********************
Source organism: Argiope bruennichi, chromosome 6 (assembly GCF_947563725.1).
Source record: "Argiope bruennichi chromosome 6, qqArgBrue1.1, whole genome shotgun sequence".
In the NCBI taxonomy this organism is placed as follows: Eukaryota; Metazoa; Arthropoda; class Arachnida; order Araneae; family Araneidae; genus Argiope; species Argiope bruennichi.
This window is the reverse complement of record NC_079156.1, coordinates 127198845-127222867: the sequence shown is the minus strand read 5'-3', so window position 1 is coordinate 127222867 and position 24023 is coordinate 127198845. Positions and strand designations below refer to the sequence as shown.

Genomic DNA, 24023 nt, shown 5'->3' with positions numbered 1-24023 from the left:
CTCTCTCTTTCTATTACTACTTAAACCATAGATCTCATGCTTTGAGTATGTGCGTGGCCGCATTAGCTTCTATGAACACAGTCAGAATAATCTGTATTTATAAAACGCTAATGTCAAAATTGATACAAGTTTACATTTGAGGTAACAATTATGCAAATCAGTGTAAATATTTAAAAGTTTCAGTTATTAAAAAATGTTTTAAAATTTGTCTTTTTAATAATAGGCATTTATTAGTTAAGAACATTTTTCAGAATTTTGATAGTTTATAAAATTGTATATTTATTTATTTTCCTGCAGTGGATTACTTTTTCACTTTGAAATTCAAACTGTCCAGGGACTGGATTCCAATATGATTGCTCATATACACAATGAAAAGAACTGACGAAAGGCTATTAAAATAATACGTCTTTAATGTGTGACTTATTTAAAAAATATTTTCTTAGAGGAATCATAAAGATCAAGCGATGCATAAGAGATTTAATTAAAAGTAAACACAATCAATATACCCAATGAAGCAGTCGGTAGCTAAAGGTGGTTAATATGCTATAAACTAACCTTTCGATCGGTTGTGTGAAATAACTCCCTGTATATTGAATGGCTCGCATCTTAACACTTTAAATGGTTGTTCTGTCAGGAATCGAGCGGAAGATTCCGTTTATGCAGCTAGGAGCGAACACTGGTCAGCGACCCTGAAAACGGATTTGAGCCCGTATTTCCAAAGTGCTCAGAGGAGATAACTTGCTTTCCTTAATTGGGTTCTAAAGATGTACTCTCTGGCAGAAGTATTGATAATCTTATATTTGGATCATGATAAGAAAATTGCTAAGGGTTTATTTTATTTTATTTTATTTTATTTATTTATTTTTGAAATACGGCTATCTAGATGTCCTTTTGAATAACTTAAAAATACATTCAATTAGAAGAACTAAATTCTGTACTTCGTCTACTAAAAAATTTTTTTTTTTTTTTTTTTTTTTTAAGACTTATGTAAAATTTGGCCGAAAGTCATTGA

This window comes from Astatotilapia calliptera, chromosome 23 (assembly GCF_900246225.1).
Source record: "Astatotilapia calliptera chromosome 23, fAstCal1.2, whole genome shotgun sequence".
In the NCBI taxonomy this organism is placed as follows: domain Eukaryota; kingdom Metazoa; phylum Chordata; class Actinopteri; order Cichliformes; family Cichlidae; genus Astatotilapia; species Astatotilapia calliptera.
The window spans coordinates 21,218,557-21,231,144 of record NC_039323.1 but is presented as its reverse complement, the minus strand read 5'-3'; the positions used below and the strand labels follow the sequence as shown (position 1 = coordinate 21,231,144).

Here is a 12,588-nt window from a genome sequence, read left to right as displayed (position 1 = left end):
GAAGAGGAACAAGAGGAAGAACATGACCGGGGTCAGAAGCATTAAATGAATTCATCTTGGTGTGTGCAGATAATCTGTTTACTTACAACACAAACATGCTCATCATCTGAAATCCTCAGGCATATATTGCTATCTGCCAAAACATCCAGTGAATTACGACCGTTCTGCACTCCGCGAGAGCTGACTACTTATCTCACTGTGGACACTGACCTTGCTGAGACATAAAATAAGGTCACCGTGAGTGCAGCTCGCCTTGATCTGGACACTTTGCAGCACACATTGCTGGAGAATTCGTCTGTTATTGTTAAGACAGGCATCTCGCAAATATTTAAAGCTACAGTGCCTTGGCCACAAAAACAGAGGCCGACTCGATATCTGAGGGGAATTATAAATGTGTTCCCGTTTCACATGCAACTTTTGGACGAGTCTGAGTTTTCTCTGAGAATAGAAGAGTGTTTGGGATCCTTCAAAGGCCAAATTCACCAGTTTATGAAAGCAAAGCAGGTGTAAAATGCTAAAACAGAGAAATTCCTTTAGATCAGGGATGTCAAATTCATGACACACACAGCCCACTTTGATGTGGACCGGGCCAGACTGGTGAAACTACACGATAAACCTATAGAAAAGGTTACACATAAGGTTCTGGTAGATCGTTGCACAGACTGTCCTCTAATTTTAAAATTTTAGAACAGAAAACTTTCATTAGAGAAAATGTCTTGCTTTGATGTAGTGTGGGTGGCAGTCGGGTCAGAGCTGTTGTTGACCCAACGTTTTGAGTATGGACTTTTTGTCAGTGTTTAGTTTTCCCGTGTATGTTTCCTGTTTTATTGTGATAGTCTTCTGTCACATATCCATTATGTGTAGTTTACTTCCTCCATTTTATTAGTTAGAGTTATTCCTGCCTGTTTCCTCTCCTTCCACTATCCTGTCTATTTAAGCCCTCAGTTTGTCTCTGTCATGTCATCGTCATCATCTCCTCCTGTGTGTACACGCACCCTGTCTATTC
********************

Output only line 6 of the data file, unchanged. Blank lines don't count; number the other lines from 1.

CTCTCTCTTTCTATTACTACTTAAACCATAGATCTCATGCTTTGAGTATGTGCGTGGCCGCATTAGCTTCTATGAACACAGTCAGAATAATCTGTATTTATAAAACGCTAATGTCAAAATTGATACAAGTTTACATTTGAGGTAACAATTATGCAAATCAGTGTAAATATTTAAAAGTTTCAGTTATTAAAAAATGTTTTAAAATTTGTCTTTTTAATAATAGGCATTTATTAGTTAAGAACATTTTTCAGAATTTTGATAGTTTATAAAATTGTATATTTATTTATTTTCCTGCAGTGGATTACTTTTTCACTTTGAAATTCAAACTGTCCAGGGACTGGATTCCAATATGATTGCTCATATACACAATGAAAAGAACTGACGAAAGGCTATTAAAATAATACGTCTTTAATGTGTGACTTATTTAAAAAATATTTTCTTAGAGGAATCATAAAGATCAAGCGATGCATAAGAGATTTAATTAAAAGTAAACACAATCAATATACCCAATGAAGCAGTCGGTAGCTAAAGGTGGTTAATATGCTATAAACTAACCTTTCGATCGGTTGTGTGAAATAACTCCCTGTATATTGAATGGCTCGCATCTTAACACTTTAAATGGTTGTTCTGTCAGGAATCGAGCGGAAGATTCCGTTTATGCAGCTAGGAGCGAACACTGGTCAGCGACCCTGAAAACGGATTTGAGCCCGTATTTCCAAAGTGCTCAGAGGAGATAACTTGCTTTCCTTAATTGGGTTCTAAAGATGTACTCTCTGGCAGAAGTATTGATAATCTTATATTTGGATCATGATAAGAAAATTGCTAAGGGTTTATTTTATTTTATTTTATTTTATTTATTTATTTTTGAAATACGGCTATCTAGATGTCCTTTTGAATAACTTAAAAATACATTCAATTAGAAGAACTAAATTCTGTACTTCGTCTACTAAAAAATTTTTTTTTTTTTTTTTTTTTTTTAAGACTTATGTAAAATTTGGCCGAAAGTCATTGA